Ever since the Great Recession started in 2008, the WTO’s been churning out increasingly shrill propaganda about the risks of mass global protectionism. None of those claimed risks ever materialised: a few poor (and therefore unimportant in their impact on global trade) countries invented silly and self-destructive trade barriers – and look at the mess Argentina (the prime culprit) is in as a result. Those barriers’ impact on the serious business of trade within rich-country blocs and between them and most of Asia has been quite imperceptible.
The Bali Package row is typical of the real problems with trade rules these days: a small elite of trade wonks is obsessed with trivia – like the Yarn Forward rule, this incomprehensible obsession with banning practices some poor countries think essential to their food security and defending the truly immaterial trade concessions the US has made to Nicaragua – at a time more and more voters are worried trade is damaging their lives.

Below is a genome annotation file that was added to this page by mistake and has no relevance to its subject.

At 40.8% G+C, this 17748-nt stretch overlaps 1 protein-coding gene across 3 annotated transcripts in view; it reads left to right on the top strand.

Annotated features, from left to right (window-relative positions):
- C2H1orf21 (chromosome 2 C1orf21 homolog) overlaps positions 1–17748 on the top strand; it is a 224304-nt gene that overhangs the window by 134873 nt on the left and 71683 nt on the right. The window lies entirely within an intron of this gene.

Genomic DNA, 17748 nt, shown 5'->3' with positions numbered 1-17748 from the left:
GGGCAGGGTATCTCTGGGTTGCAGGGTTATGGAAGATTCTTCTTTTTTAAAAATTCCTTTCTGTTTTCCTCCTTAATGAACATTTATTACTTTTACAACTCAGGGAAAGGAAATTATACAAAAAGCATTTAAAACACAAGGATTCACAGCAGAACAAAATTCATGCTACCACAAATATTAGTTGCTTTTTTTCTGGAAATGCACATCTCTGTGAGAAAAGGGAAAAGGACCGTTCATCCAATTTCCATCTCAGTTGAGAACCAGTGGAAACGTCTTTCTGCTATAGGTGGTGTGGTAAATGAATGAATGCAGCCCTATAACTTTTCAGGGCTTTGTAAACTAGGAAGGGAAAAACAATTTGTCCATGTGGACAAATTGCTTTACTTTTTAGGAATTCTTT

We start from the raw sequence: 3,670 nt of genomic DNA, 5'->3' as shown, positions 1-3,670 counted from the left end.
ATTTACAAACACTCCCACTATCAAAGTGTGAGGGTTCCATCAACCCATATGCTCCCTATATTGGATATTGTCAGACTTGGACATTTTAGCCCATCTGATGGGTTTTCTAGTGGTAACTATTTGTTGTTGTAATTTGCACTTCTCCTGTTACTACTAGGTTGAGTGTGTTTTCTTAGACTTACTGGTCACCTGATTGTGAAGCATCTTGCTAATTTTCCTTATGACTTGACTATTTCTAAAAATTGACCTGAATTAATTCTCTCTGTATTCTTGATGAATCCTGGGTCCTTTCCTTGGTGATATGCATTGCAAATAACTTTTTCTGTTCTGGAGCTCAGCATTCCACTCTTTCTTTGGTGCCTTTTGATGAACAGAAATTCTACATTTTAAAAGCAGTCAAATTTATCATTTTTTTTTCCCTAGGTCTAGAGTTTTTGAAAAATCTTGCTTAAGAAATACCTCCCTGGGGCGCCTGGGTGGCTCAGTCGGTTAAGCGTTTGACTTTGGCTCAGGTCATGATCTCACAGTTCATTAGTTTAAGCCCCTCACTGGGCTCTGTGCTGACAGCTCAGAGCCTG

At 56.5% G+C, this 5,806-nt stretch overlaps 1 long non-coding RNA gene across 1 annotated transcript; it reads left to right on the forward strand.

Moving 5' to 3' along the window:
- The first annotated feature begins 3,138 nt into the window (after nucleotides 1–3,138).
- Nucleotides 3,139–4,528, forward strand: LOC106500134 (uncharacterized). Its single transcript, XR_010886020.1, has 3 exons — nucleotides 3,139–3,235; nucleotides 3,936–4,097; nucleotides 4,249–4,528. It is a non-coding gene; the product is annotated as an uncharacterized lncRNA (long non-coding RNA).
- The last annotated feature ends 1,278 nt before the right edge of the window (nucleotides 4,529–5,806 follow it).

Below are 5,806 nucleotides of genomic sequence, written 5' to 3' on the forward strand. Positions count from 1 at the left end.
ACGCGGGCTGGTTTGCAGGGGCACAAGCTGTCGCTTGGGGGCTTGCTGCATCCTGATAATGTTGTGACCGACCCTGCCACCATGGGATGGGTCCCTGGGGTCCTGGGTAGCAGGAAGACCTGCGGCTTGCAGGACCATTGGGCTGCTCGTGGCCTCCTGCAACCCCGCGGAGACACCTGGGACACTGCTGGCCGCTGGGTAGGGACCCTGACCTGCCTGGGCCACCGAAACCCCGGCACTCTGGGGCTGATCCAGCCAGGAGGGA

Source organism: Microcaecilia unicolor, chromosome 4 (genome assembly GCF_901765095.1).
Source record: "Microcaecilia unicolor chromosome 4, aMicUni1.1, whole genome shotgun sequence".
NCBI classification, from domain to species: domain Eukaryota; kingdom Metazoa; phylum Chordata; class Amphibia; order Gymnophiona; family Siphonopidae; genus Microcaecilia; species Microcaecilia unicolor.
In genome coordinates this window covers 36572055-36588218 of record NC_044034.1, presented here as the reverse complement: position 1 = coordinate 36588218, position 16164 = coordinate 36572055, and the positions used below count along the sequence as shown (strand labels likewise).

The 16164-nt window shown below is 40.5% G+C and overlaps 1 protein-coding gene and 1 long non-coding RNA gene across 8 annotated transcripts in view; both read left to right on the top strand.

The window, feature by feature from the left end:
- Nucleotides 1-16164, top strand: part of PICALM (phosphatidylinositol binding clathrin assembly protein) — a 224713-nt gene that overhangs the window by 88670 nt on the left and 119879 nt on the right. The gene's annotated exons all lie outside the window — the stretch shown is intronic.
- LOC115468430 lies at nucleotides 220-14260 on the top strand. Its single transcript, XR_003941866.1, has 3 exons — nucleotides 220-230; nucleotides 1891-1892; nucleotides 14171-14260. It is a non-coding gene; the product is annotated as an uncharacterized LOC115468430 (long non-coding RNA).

The WTO and its supporters need to stop inventing hokey scare stories about “make or break situations.” They need to ditch policies – like opposition to food security programmes – that alarm voters to no good end (or at any rate find a way of quieting the alarm), and promote aggressively how policies like Trade Facilitation really do advance the world’s poor with minimal cost to the world’s rich.
If they persist on behaving like a bunch of drama queens over the utterly trivial, it’ll be their inability to see the wood for the trees creating the most serious situation the WTO has ever faced. The WTO – and its 14 sycophantic associations – should stop scaremongering, trim its objectives, and concentrate on implementing projects – like the core trade facilitation programme – that really are capable of being implemented.